The only thing I could see was a moving dot in front of me. Everything else was blinding white. Just don’t lose that dot, I told myself. Keep moving. One ski in front of the other. I had been wearing these ski boots for nearly 10 days. Underneath my layers of insulation and wool, I alternated between freezing to the bone and breaking a sweat. I was scared—of getting lost in this nothingness on my own.
Eventually the dot stopped, and more dots appeared. I could make out the color of each of my expedition mates’ jackets. I knew Kaitlin by the purple, Luke ahead of her by his lime green. Fifteen of us gathered somewhere on Horse Mountain in the Wyoming Range. We couldn’t see the summit, so we claimed the turnaround spot as it, and broke out in celebration. Deep belly laughs roared through the sound of wind ripping through Gore-Tex layers. We put our arms around each other to stay upright and sang, out-of-tune, “Ain’t no mountain high enough!” In that moment, with those people, I was home.
I spent 89 days with those 14 others on a National Outdoor Leadership School (NOLS) course. We got to know each other at a depth I had never experienced before, and from that point on, I was hooked on the outdoor culture. All too hurriedly, on the 90th day, we boarded planes and dispersed across the country.
The NOLS course led me to start working seasonal guiding and wilderness-therapy jobs. Over time I spent nearly all of my 20s moving in pursuit of adventure, the wild, the over there. I lived out of vehicles for intentional impermanence, and changed jobs, friends, and states just about every season. Each job was the next big adventure, from backpacking and rock climbing with adolescents in Utah to sea kayaking and climbing glaciers with vacationers in Alaska. The cycle was the same: the high and sense of purpose that came when working the season, and a low that followed.
The wild landscapes attracted me. Even with their objective hazards, they felt safer than the suburban environment I had grown up in. In the outdoors I could predict and prepare for dangerous situations. It was the life behind closed doors that kept me living in a constant state of alertness. The mountains, the rivers, the oceans, and the canyons were indifferent to who I was and whether I was performing or still. No judgment, no comparison. Only now, edging into my 30s and having stepped away from full-time guiding, do I realize that I was running, rebelling, and seeking that sense of being home, over and over again in the places I guided.
Growing up, I had never felt like I belonged. The community I was born into seemed to value fitting in over being creative, being nice over being honest, and doing what you’re told. I felt defined by perceived external beauty, degrees, athleticism, and career goals. It seemed as if every adult around me asked questions about how well I was doing in school and sports, and plans for my future. Never about who I really was or what I wanted. Others of my peers seemed to fit in seamlessly, and I wondered what was wrong with me. Layers of pretending led to feeling like an imposter.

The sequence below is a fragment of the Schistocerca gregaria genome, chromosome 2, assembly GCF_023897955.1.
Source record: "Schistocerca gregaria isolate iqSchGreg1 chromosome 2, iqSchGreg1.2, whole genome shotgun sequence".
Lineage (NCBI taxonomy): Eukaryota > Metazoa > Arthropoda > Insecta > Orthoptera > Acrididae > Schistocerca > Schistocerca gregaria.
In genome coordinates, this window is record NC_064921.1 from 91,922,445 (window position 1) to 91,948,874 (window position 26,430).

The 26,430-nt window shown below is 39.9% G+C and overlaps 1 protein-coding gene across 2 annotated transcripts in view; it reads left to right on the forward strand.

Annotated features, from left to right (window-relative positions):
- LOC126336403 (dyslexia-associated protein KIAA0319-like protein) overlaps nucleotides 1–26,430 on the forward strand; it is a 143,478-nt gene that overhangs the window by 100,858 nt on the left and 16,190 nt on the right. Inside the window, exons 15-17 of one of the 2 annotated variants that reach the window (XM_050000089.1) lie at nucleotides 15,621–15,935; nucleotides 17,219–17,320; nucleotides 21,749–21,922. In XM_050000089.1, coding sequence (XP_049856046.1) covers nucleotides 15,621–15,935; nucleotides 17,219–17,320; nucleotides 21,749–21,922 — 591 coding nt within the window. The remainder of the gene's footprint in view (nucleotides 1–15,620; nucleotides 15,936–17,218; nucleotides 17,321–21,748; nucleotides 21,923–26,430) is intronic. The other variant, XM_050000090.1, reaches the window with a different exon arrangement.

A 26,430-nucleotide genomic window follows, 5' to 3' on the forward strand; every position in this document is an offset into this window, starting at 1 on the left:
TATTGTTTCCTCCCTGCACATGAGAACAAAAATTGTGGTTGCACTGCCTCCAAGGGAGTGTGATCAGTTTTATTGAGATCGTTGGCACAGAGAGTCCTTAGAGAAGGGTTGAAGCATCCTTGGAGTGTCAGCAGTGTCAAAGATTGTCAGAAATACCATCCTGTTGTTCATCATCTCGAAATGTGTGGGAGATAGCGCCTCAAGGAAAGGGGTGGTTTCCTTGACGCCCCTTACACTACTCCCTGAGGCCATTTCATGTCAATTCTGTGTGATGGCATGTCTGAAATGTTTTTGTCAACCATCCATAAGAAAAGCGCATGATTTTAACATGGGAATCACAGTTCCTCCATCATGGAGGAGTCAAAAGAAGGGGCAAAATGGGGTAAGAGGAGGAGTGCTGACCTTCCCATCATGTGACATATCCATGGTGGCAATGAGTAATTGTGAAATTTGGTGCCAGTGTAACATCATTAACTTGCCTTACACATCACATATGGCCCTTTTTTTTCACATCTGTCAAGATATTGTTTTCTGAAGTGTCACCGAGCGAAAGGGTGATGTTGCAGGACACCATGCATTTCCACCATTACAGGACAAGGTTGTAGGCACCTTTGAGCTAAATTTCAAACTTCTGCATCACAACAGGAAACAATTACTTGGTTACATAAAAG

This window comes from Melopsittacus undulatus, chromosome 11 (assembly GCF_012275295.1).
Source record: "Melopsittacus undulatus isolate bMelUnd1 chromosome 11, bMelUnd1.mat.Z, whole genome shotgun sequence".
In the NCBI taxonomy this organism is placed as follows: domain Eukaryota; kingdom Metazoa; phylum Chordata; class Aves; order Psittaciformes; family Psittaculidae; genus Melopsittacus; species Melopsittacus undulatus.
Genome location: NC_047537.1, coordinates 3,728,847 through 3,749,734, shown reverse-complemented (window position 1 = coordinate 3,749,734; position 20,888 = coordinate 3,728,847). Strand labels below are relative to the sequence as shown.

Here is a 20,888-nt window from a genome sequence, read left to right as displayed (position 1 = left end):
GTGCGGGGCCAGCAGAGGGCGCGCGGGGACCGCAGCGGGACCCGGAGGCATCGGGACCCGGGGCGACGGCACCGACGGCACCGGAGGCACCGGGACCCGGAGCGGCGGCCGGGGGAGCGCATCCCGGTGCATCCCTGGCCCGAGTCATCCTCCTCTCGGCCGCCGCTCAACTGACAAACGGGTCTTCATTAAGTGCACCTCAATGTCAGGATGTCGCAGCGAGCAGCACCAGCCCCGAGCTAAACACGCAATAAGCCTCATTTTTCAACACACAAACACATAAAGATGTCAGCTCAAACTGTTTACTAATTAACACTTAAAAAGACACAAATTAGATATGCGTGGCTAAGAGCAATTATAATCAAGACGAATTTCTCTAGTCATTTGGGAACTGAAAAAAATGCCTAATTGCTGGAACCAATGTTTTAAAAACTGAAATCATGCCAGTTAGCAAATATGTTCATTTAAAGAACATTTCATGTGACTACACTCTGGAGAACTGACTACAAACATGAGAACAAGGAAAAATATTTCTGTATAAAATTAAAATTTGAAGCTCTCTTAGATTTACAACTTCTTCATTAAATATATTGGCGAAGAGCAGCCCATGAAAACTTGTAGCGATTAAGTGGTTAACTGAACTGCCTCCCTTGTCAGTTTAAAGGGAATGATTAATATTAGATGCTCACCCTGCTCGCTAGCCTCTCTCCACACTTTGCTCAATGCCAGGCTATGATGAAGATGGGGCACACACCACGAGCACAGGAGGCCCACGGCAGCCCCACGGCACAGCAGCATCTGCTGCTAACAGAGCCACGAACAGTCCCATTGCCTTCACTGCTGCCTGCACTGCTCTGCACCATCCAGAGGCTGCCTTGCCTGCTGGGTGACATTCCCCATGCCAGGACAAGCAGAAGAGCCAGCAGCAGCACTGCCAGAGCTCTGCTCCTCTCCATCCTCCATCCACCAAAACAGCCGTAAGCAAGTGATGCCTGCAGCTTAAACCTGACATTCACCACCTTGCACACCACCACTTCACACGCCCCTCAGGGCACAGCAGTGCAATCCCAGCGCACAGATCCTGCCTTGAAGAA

So after college, I packed up and drove from Maryland out West, reasoning that the further I could get from the life I knew, the closer I might get to the one I wanted. What I didn’t know at the time is that rebellion “is just as much of a cage as obedience is,” as Glennon Doyle wrote in her book Untamed. “Both are a reaction to someone else’s way instead of paving your own.”
Finding the outdoor guiding community was like discovering a beach of shiny broken shards that fit together perfectly. We noticed common threads among ourselves, and often were the “black sheep” of our families. We sat around campfires and spent hours on the ends of each others’ ropes, depending on one another for safety. We flaunted our financial instability in rebellion to society. We howled into the open desert, and pissed on glaciers. As the season picked up, our days would fill with running trips and supporting and entertaining clients. Some of the crew kept charging after adventures in the infrequent off-time, but some would get home, slump into the couch, crack open a beer, and zone out. Some loved to party—hard. While NOLS had felt like a family, in guiding, the initial easy waves of meeting each other sometimes seemed to curl into an undertow of competition and comparison.
I felt like my practice in pretending and performing was put to use day after day, and I again learned a calculated version of who I could be. I had scripted answers to the clients’ questions. And when shit hit the fan on a trip, such as a client having a breakdown in a remote environment, I suppressed the feelings of powerlessness so that I could show up the next day ready to go back out. There were few to no affordable or available mental-health resources to help us guides feel supported. We generally relied on each other with drunken subpar therapy.